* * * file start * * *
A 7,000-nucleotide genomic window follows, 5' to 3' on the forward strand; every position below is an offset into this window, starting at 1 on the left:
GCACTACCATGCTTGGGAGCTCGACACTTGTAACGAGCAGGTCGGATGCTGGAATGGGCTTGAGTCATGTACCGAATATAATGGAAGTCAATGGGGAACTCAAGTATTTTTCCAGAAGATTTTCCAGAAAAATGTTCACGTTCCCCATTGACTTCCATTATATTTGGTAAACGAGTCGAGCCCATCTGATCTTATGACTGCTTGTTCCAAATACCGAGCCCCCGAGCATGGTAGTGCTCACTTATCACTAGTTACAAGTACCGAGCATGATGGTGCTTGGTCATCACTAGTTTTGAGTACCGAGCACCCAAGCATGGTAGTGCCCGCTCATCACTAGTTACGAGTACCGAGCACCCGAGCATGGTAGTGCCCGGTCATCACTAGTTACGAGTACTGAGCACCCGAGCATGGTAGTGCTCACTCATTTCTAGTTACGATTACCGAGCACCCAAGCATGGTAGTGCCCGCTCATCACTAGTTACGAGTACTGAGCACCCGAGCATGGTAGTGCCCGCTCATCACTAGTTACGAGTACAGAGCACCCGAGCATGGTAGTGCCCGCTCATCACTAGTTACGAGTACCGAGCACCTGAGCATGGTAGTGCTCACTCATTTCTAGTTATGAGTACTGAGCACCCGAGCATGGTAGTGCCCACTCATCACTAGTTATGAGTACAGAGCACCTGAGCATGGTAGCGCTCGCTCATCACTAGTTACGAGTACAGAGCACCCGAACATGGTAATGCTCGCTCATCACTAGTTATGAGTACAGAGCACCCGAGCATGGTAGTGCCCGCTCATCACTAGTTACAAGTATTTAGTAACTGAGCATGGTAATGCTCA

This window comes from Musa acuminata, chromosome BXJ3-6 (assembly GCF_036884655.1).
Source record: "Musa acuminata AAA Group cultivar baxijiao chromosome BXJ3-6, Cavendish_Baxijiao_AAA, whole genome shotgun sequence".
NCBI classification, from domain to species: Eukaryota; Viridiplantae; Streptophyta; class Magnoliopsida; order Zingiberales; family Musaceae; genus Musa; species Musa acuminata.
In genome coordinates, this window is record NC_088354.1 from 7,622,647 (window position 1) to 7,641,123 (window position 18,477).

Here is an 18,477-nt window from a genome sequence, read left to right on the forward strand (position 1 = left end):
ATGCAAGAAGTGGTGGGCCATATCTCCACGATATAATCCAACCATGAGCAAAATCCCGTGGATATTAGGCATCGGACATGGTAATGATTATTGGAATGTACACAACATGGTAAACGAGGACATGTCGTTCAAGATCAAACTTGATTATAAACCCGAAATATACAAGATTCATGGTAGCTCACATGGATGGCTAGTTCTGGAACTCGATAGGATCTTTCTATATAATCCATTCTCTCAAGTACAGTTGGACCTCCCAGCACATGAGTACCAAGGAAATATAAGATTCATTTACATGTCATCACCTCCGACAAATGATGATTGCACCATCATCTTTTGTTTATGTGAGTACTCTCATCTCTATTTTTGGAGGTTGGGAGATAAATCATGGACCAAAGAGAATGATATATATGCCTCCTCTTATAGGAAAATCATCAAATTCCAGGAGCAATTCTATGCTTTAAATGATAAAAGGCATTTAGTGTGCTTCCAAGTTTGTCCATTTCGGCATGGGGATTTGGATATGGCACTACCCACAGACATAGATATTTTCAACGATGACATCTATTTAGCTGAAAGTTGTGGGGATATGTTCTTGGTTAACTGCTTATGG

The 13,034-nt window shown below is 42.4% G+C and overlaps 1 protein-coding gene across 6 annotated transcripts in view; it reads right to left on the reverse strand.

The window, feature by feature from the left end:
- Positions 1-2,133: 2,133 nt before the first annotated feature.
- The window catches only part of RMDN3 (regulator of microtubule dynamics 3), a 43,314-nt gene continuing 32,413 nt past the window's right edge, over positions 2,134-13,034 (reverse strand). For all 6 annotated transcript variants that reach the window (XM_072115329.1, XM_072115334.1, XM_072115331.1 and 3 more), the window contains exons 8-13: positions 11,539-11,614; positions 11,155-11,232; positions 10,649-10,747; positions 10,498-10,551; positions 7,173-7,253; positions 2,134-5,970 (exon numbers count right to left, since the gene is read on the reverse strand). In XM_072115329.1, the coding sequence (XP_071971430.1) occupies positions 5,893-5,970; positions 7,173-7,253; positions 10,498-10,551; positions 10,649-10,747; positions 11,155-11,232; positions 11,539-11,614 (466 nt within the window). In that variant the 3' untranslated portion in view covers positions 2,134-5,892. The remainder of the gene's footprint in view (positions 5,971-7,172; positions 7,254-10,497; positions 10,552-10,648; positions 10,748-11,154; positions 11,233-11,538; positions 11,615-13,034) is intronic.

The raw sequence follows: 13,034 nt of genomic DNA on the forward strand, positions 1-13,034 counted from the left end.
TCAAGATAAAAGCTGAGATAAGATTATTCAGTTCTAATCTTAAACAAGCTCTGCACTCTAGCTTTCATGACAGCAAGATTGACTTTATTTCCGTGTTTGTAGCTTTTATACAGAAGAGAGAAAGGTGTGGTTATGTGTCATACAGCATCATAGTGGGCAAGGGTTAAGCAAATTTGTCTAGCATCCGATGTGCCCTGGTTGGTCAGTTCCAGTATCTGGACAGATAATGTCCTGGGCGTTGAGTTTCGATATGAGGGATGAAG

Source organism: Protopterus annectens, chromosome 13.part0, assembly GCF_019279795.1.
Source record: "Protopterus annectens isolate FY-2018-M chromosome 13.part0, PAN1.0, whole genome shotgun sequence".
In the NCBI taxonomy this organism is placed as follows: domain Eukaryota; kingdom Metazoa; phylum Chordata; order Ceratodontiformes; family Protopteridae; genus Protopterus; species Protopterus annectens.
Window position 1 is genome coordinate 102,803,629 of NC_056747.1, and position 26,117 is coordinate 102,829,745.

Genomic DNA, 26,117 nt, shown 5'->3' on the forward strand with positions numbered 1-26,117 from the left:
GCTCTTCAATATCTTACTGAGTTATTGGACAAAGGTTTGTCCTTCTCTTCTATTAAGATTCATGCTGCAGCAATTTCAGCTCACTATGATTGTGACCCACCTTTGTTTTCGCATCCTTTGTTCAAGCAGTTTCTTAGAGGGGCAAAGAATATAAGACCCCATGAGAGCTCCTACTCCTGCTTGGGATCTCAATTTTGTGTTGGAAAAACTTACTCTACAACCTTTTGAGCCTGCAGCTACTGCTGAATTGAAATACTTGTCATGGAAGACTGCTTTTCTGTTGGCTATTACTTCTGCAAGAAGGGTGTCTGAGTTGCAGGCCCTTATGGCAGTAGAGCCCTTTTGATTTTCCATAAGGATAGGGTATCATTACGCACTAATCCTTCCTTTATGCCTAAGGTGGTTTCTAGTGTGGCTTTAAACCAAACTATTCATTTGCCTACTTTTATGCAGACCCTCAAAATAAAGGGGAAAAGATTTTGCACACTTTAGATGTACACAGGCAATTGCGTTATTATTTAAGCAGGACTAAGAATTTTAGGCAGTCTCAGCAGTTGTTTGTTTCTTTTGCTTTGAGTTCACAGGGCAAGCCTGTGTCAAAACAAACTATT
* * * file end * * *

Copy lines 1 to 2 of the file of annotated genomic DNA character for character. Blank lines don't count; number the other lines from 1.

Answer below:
A 7,000-nucleotide genomic window follows, 5' to 3' on the forward strand; every position below is an offset into this window, starting at 1 on the left:
GCACTACCATGCTTGGGAGCTCGACACTTGTAACGAGCAGGTCGGATGCTGGAATGGGCTTGAGTCATGTACCGAATATAATGGAAGTCAATGGGGAACTCAAGTATTTTTCCAGAAGATTTTCCAGAAAAATGTTCACGTTCCCCATTGACTTCCATTATATTTGGTAAACGAGTCGAGCCCATCTGATCTTATGACTGCTTGTTCCAAATACCGAGCCCCCGAGCATGGTAGTGCTCACTTATCACTAGTTACAAGTACCGAGCATGATGGTGCTTGGTCATCACTAGTTTTGAGTACCGAGCACCCAAGCATGGTAGTGCCCGCTCATCACTAGTTACGAGTACCGAGCACCCGAGCATGGTAGTGCCCGGTCATCACTAGTTACGAGTACTGAGCACCCGAGCATGGTAGTGCTCACTCATTTCTAGTTACGATTACCGAGCACCCAAGCATGGTAGTGCCCGCTCATCACTAGTTACGAGTACTGAGCACCCGAGCATGGTAGTGCCCGCTCATCACTAGTTACGAGTACAGAGCACCCGAGCATGGTAGTGCCCGCTCATCACTAGTTACGAGTACCGAGCACCTGAGCATGGTAGTGCTCACTCATTTCTAGTTATGAGTACTGAGCACCCGAGCATGGTAGTGCCCACTCATCACTAGTTATGAGTACAGAGCACCTGAGCATGGTAGCGCTCGCTCATCACTAGTTACGAGTACAGAGCACCCGAACATGGTAATGCTCGCTCATCACTAGTTATGAGTACAGAGCACCCGAGCATGGTAGTGCCCGCTCATCACTAGTTACAAGTATTTAGTAACTGAGCATGGTAATGCTCA